Cell phone video taken from citizen journalists, police dash-cam video, and public surveillance video have routinely captured instances of excessive force as well as lethal instances of police brutality being used against Black people since the death of Trayvon Martin and the exoneration of his killer, George Zimmerman, on July 13, 2013. These visual records document longstanding African American grievances concerning police brutality (Kelley, 2000: 24, 49). While the circulation of these visual records through social media has guaranteed a broader public audience beyond Black communities, the list of Black victims of police brutality continued to grow. In many communities across the United States outrage turned into protests.

One of the earliest protests occurred in New York on July 17, 2014 when cell phone video showed 43-year-old Eric Garner uttering “I can’t breathe” eleven times while officer Daniel Pantaleo held him in an illegal chokehold (Lowery, 2019). Less than a month later, police officer Darren Wilson shot and killed 18-year-old Michael Brown on August 9, 2014 in Ferguson, Missouri. Wilson fired the first shots after alleging that the unarmed Brown attacked him through the window of his police SUV (Somashekhar and Kelly, 2014). According to Wilson, he fired the lethal shots at Brown because he felt threatened when the injured Brown initiated a forward motion that he interpreted as an aggressive charge (Somashekhar and Kelly, 2014). Making matters worse, the police left Brown’s exposed, bullet riddled body in the middle of the street where he was shot for at least four hours (Bosman and Goldstein, 2014).

The scene of Brown’s death provided an occasion for the mobilisation of grassroots activists who organised themselves through the lens of #BlackLivesMatter, a hashtag which originated from a Facebook post that Alicia Garza made after the acquittal of George Zimmerman in 2013 (Cobb, 2016). Garza, Patrisse Cullors, and Opal Tometi drew on their skills as organisers and activists, their identity as queer women of colour, and their deep sadness and anger over the Zimmerman verdict to inform what became the Black Lives Matter movement (BLM). BLM draws on the rootedness of its membership in their own local communities to respond to and disrupt systemic violence against Black flourishing. BLM website frames its work as a movement through its “ideological and political intervention” (Herstory, n.d.). Brown’s death carried the BLM message through the hashtag #blacklivesmatter.

By the time Beyoncé appears at the VMAs with the mothers of the victims of police brutality and vigilante violence, #blacklivesmatter identified and reclaimed even the dead who came before its genesis as falling within its scope. For example, cell phone video captured on the Bay Area Rapid Transit platform on January 1, 2009 showed police officer Johannes Mehserle shooting Oscar Grant III while he lay prone with his hands tied behind his back (McKinley, 2010). The outrage and protests following Mehserle’s conviction on a lesser charge matched the outcry at the sense of injustice experienced following similar verdicts in the BLM era.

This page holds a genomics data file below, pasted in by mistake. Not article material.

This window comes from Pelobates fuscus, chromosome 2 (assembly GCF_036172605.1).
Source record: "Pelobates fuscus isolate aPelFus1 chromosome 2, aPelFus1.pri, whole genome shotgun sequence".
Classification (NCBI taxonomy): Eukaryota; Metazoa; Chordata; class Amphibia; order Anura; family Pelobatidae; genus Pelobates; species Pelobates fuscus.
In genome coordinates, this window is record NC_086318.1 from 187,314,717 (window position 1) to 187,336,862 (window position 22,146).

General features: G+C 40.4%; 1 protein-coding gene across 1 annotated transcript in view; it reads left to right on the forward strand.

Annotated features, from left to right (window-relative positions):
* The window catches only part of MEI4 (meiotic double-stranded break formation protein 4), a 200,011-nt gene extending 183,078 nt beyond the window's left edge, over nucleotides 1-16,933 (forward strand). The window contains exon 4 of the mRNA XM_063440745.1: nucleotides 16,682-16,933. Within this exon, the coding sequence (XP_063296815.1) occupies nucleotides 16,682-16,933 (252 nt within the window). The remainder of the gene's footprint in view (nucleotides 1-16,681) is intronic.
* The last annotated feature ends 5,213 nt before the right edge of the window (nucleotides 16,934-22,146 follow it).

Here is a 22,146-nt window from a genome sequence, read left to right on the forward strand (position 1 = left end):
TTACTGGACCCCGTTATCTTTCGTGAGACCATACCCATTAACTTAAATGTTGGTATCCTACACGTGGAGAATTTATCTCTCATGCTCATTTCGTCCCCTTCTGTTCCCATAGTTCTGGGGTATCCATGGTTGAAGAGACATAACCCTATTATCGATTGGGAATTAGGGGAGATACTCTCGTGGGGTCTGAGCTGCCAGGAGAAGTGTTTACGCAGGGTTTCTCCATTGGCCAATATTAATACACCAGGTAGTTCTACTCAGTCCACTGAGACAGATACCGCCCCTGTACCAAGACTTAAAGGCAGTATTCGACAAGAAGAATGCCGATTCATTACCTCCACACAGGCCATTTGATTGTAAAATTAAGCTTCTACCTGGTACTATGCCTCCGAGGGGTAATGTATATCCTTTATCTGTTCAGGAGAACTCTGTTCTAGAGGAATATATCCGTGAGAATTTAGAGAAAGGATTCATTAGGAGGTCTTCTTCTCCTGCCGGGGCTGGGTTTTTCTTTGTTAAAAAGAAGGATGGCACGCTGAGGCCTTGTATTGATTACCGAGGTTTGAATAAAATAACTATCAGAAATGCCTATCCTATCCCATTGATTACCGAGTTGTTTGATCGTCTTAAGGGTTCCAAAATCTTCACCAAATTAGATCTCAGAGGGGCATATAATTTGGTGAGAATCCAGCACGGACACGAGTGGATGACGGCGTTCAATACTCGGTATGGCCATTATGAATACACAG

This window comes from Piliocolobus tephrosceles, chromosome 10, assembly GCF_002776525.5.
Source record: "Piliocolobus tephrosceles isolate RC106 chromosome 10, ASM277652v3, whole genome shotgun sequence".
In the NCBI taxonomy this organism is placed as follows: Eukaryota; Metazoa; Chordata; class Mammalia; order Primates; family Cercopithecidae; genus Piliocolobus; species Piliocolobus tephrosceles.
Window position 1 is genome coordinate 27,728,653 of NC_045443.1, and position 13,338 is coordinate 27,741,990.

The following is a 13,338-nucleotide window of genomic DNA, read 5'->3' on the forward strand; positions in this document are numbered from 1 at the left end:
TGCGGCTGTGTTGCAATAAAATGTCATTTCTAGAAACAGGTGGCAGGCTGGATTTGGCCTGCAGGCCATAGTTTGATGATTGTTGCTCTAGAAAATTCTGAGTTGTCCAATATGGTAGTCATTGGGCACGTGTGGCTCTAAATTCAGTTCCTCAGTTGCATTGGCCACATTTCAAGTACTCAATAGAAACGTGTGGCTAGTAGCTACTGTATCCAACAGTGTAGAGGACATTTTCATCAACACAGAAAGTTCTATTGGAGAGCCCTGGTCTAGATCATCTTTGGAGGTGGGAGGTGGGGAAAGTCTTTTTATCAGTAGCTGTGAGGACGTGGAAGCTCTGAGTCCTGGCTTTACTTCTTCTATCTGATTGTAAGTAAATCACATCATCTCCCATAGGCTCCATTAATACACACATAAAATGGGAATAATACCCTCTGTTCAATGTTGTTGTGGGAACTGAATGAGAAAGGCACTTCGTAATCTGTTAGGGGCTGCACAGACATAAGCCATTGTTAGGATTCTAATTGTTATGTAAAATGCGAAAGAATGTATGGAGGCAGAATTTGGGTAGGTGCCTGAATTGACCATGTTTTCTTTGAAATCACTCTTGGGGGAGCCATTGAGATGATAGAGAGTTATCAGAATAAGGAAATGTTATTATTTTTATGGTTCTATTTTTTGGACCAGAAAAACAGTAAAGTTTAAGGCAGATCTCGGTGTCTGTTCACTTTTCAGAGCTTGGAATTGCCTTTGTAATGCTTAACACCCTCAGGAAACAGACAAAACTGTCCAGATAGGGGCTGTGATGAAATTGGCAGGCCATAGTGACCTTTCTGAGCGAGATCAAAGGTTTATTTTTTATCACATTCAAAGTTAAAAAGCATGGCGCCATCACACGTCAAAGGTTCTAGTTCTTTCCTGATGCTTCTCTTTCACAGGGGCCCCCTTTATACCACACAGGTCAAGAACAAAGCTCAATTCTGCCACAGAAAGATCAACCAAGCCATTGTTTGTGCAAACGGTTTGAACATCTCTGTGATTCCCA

Contemporary social media commentary, popular news articles, and classroom discussions have invested time and attention on Michael Brown’s prone body, Oscar Grant’s open execution, Eric Garner’s pleas to breathe, and Trayvon Martin’s ostensibly ominous hooded sweatshirt; these separate representations are often associated with the powerful symbol of Emmett Till’s brutalised face. Mainstream media has voiced the association between past and present horrors in thoughtful editorials from artists, journalists, and scholars including Claudia Rankine, Isabel Wilkerson, and Elijah Anderson. Wilkerson’s reflections on Tamir Rice, the 12-year-old victim of Cleveland Police Officer Timothy Loehmann’s quick trigger, destabilises certain claims about the progress the nation has made towards racial justice. In 2014, Loehmann shot Rice within seconds of arriving on the scene of the boy playing with a toy gun and did not stand trial for his actions. As Wilkerson notes in her New York Times article, ‘Emmett Till’s killers were acquitted by an all-white jury, but at least they had gone to trial,’ (Wilkerson, 2016) and thus the boy who symbolises the impoverishment of criminal justice for Black Americans appears the beneficiary of a largess compared to Black Americans killed by police shootings during the 21st century. Anderson’s article for the Washington Monthly (Anderson, 2013) accepts that there are similarities between Till and Martin, but urges greater consideration for the nuances of contemporary articulations of race thus writing that, ‘these killings must be understood as the result of very different strains of racial tensions in America’ (Anderson, 2013). According to Anderson, Martin lived during a time that evidenced great tension between the extreme displacement of Black Americans into urban ghettos and the incorporation of the largest Black middle class in American history. For him, racism has greater complexity today than in Till’s time. In the face of what might be contemporary nuance, the fact remains, for Rankine, that a fundamental experience of Black life in America has long been a permanent ‘condition of mourning’ within the daily outrage of untimely death and dying (Rankine, 2015).